A new report from the American Institutes for Research (AIR) finds that eighth graders in most states perform as well as or better than their counterparts in most foreign countries in math and science. The bad news is that eighth graders in the highest-achieving states (Massachusetts, Minnesota, and North Dakota, among others) fall significantly below those in the highest-achieving countries (including Singapore, Hong Kong, and Korea). The report, Chance Favors the Prepared Mind: Mathematics and Science Indicators for Comparing States and Nations, uses state eighth-grade data from the 2005 and 2007 National Assessment for Educational Progress (NAEP) to project a state’s performance onto the scale of the Trends in International Mathematics and Science Study (TIMSS). By doing so, the performances of each of the fifty states and the District of Columbia can be compared to the forty-six countries that participate in the TIMSS.
“If you think of states and nations as in a race to prepare the future generation of workers, scholars, and citizens to be competent and competitive in a technologically complex world, then the states are in the middle of the pack,” said Dr. Gary Phillips, a chief scientist at AIR and author of the report.
According to the report, Singapore, Hong Kong, Korea, Chinese Taipei, and Japan generally outperform the United States in math and science. In addition, Massachusetts, the highest-scoring state in math, also falls behind these five Asian countries in math-although it outperforms the other forty-one countries included in the report. In science, North Dakota is the highest-ranking state, finishing ahead of Japan, but behind the four other Asian countries. The highest-performing countries and states in math and science are shown in the table below.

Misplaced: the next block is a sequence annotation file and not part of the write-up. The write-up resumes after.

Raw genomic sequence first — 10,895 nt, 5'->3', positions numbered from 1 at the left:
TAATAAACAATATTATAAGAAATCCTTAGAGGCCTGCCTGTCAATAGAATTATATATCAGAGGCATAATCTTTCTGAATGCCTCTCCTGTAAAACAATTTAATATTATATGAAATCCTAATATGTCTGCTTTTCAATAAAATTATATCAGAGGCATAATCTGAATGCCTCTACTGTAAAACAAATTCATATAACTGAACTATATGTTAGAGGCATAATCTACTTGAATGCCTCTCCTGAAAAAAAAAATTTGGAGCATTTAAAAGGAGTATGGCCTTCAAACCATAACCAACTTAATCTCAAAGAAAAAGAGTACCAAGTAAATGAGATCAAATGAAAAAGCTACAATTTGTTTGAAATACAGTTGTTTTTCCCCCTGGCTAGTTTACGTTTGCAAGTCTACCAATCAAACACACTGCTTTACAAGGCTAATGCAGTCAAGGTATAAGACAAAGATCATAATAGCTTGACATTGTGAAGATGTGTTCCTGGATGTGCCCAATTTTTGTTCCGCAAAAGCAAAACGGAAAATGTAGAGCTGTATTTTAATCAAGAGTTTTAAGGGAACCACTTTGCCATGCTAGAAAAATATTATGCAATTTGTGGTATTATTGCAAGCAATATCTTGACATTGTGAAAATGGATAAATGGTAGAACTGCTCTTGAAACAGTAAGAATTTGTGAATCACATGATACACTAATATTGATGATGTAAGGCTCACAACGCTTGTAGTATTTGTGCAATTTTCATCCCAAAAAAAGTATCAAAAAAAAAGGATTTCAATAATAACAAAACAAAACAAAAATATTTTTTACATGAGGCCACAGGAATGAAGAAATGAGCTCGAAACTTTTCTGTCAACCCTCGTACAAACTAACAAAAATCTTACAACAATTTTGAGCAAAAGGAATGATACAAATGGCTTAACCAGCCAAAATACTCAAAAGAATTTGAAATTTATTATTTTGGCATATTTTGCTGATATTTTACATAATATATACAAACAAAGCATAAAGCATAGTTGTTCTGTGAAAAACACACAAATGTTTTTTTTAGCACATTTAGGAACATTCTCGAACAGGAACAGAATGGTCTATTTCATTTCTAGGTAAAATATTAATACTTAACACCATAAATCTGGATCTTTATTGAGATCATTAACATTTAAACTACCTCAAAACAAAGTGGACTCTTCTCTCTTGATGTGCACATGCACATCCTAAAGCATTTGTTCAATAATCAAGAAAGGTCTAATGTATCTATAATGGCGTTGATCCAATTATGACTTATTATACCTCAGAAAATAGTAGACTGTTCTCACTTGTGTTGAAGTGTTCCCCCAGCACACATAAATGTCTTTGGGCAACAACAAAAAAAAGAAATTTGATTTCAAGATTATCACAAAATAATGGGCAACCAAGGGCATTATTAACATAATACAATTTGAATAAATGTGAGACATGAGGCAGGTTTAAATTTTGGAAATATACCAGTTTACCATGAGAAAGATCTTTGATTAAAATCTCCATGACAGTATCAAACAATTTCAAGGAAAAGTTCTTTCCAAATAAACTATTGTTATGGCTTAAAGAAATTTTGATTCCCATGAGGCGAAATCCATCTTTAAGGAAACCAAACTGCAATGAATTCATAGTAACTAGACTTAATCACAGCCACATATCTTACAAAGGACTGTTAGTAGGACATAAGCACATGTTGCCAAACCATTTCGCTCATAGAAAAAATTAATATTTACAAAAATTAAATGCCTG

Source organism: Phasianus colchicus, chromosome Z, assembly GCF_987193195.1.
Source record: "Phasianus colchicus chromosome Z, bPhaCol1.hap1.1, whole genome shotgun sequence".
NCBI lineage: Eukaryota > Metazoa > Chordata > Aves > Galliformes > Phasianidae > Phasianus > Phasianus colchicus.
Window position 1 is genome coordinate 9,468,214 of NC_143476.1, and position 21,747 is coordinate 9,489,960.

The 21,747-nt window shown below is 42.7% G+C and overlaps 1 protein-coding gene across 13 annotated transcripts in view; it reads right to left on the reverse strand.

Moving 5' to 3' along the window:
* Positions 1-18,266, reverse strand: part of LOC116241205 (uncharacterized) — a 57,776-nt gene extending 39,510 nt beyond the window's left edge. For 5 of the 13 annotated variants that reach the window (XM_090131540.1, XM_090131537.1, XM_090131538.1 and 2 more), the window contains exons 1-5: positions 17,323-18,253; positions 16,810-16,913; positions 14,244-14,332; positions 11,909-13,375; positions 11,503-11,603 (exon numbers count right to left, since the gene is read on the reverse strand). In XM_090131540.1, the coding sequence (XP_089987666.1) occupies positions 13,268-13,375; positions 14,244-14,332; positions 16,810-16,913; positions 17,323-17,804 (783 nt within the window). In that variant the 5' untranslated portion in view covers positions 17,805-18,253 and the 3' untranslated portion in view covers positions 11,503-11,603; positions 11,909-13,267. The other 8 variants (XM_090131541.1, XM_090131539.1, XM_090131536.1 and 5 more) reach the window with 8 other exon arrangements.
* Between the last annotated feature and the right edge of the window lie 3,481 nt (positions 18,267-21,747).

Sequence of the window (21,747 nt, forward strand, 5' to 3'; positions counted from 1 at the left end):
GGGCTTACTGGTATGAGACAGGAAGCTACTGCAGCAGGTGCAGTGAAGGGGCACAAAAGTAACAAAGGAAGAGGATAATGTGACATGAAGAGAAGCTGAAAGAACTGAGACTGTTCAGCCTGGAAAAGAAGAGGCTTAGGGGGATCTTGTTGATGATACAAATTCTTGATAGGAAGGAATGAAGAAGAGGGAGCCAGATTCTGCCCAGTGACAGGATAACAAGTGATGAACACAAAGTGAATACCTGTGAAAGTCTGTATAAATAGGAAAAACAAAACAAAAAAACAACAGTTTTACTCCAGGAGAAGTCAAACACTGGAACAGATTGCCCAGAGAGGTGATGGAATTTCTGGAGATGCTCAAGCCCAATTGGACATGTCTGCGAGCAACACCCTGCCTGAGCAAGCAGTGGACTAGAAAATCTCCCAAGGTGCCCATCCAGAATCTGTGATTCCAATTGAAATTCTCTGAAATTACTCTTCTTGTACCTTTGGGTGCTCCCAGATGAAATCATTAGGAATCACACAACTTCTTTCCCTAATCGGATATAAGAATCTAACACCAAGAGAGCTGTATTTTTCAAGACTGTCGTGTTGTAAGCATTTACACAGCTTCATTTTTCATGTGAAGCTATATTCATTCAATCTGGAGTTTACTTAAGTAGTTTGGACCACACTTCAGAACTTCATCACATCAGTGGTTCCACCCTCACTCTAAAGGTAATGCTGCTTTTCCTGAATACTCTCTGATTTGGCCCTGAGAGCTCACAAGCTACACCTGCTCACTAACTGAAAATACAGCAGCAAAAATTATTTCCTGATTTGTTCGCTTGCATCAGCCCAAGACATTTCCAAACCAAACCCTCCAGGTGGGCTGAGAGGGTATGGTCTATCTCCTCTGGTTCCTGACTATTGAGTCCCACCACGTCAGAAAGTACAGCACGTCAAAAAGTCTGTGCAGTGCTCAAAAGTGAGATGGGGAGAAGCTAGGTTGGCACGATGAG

|Country/State||Math Score||Country/State||Science Score|
|Hong Kong||66||Chinese Taipei||52|
|North Dakota||41||Estonia, Massachusetts, New Hampshire, South Dakota, Vermont||41|
|Kansas, New Jersey, Belgium||40|
The report finds that the United States’ average performance in math and science is generally comparable to other English-speaking nations and to European nations and significantly better than many African and Middle Eastern countries. However, several states (Mississippi, New Mexico, and Alabama, among others) and the District of Columbia have poor performance levels that fall closer to those of African and Middle Eastern countries.
“More than a century ago, Louis Pasteur revealed the secret to invention and innovation when he said ‘chance favors the prepared mind’,” Phillips said. “The take away message from this report is that the United States is losing the race to prepare the minds of the future generation.”
The complete report is available at http://www.air.org/news/pr/8thGrader.aspx.